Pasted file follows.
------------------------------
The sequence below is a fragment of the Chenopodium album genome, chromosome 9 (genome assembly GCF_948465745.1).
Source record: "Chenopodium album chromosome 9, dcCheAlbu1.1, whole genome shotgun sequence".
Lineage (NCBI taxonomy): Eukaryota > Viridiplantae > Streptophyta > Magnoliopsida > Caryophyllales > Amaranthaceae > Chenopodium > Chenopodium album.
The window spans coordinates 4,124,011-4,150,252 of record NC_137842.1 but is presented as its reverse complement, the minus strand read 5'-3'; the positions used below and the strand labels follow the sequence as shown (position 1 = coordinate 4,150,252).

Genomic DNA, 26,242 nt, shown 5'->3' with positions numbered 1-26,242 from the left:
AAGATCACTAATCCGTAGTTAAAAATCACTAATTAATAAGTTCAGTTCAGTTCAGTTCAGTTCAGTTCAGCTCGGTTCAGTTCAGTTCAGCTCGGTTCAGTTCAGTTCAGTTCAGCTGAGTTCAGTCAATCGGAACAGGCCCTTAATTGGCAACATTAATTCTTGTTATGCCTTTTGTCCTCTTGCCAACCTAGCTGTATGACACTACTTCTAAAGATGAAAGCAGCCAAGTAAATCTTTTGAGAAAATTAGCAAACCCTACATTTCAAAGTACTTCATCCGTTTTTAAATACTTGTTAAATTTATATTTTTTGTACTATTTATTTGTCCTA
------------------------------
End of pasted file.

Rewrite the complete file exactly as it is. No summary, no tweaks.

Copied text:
The sequence below is a fragment of the Chenopodium album genome, chromosome 9 (genome assembly GCF_948465745.1).
Source record: "Chenopodium album chromosome 9, dcCheAlbu1.1, whole genome shotgun sequence".
Lineage (NCBI taxonomy): Eukaryota > Viridiplantae > Streptophyta > Magnoliopsida > Caryophyllales > Amaranthaceae > Chenopodium > Chenopodium album.
The window spans coordinates 4,124,011-4,150,252 of record NC_137842.1 but is presented as its reverse complement, the minus strand read 5'-3'; the positions used below and the strand labels follow the sequence as shown (position 1 = coordinate 4,150,252).

Genomic DNA, 26,242 nt, shown 5'->3' with positions numbered 1-26,242 from the left:
AAGATCACTAATCCGTAGTTAAAAATCACTAATTAATAAGTTCAGTTCAGTTCAGTTCAGTTCAGTTCAGCTCGGTTCAGTTCAGTTCAGCTCGGTTCAGTTCAGTTCAGTTCAGCTGAGTTCAGTCAATCGGAACAGGCCCTTAATTGGCAACATTAATTCTTGTTATGCCTTTTGTCCTCTTGCCAACCTAGCTGTATGACACTACTTCTAAAGATGAAAGCAGCCAAGTAAATCTTTTGAGAAAATTAGCAAACCCTACATTTCAAAGTACTTCATCCGTTTTTAAATACTTGTTAAATTTATATTTTTTGTACTATTTATTTGTCCTA